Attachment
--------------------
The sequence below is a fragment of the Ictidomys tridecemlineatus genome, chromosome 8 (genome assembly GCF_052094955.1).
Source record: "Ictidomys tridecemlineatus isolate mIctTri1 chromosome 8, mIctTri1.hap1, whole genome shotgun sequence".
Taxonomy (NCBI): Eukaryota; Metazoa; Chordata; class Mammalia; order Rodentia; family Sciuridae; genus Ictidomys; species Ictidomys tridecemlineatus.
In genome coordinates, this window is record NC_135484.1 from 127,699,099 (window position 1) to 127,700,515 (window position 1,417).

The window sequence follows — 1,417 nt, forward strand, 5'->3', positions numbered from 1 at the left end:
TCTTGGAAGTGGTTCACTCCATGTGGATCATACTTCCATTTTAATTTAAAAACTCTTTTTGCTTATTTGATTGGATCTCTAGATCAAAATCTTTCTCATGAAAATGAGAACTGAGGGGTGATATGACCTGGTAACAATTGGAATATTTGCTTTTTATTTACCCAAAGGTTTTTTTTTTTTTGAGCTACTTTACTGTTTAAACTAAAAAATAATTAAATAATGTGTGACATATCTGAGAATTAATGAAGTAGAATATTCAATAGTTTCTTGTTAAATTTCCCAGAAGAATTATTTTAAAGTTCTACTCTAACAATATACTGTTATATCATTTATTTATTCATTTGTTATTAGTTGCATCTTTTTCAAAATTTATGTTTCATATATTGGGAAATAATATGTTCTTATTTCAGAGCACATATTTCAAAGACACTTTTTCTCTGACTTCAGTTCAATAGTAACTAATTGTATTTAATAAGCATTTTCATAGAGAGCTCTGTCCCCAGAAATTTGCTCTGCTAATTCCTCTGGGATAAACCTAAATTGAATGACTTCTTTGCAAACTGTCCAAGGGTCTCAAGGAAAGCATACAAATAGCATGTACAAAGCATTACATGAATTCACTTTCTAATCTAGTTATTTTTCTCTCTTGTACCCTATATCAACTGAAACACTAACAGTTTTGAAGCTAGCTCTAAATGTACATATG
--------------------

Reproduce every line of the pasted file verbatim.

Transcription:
The sequence below is a fragment of the Ictidomys tridecemlineatus genome, chromosome 8 (genome assembly GCF_052094955.1).
Source record: "Ictidomys tridecemlineatus isolate mIctTri1 chromosome 8, mIctTri1.hap1, whole genome shotgun sequence".
Taxonomy (NCBI): Eukaryota; Metazoa; Chordata; class Mammalia; order Rodentia; family Sciuridae; genus Ictidomys; species Ictidomys tridecemlineatus.
In genome coordinates, this window is record NC_135484.1 from 127,699,099 (window position 1) to 127,700,515 (window position 1,417).

The window sequence follows — 1,417 nt, forward strand, 5'->3', positions numbered from 1 at the left end:
TCTTGGAAGTGGTTCACTCCATGTGGATCATACTTCCATTTTAATTTAAAAACTCTTTTTGCTTATTTGATTGGATCTCTAGATCAAAATCTTTCTCATGAAAATGAGAACTGAGGGGTGATATGACCTGGTAACAATTGGAATATTTGCTTTTTATTTACCCAAAGGTTTTTTTTTTTTTGAGCTACTTTACTGTTTAAACTAAAAAATAATTAAATAATGTGTGACATATCTGAGAATTAATGAAGTAGAATATTCAATAGTTTCTTGTTAAATTTCCCAGAAGAATTATTTTAAAGTTCTACTCTAACAATATACTGTTATATCATTTATTTATTCATTTGTTATTAGTTGCATCTTTTTCAAAATTTATGTTTCATATATTGGGAAATAATATGTTCTTATTTCAGAGCACATATTTCAAAGACACTTTTTCTCTGACTTCAGTTCAATAGTAACTAATTGTATTTAATAAGCATTTTCATAGAGAGCTCTGTCCCCAGAAATTTGCTCTGCTAATTCCTCTGGGATAAACCTAAATTGAATGACTTCTTTGCAAACTGTCCAAGGGTCTCAAGGAAAGCATACAAATAGCATGTACAAAGCATTACATGAATTCACTTTCTAATCTAGTTATTTTTCTCTCTTGTACCCTATATCAACTGAAACACTAACAGTTTTGAAGCTAGCTCTAAATGTACATATG